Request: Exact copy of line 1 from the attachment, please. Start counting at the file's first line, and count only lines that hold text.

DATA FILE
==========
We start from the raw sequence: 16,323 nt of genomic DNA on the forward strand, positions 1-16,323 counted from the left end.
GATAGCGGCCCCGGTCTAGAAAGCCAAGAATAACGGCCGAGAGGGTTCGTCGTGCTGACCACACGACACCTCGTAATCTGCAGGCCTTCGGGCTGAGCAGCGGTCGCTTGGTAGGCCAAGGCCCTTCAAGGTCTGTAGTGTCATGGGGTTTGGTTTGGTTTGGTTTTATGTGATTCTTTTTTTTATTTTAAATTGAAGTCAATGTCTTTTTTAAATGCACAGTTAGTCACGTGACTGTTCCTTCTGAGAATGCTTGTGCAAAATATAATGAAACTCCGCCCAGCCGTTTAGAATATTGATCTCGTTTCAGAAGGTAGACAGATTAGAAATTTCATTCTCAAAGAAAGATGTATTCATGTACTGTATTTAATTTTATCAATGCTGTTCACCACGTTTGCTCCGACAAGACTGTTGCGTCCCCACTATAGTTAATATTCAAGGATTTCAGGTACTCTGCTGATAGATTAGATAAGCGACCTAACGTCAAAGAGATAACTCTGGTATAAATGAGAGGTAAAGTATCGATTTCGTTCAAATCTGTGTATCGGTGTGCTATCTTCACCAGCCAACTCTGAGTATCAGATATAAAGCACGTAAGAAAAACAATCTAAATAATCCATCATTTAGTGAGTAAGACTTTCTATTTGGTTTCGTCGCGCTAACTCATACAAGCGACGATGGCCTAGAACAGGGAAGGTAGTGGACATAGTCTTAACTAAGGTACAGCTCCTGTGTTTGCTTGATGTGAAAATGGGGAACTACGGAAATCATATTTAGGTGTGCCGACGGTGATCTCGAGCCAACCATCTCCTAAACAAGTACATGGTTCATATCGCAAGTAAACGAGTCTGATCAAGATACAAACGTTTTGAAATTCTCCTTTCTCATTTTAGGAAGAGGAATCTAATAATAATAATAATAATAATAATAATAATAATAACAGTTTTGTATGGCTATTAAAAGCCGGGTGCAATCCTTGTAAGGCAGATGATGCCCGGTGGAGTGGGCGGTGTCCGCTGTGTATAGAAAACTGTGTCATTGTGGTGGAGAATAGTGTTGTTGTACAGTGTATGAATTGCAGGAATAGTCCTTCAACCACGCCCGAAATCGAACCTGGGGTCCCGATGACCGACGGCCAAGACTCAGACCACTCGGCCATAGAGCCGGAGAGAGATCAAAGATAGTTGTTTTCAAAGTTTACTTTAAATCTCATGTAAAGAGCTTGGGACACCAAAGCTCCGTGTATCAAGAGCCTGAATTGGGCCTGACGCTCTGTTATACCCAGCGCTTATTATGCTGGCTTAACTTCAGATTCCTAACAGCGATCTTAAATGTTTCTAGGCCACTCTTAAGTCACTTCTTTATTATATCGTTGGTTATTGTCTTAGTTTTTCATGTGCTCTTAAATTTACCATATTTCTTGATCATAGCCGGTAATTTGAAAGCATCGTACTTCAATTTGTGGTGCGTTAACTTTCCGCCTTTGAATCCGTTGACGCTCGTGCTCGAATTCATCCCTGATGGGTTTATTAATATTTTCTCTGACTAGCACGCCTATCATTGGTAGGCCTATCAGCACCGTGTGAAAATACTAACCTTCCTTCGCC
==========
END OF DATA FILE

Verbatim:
We start from the raw sequence: 16,323 nt of genomic DNA on the forward strand, positions 1-16,323 counted from the left end.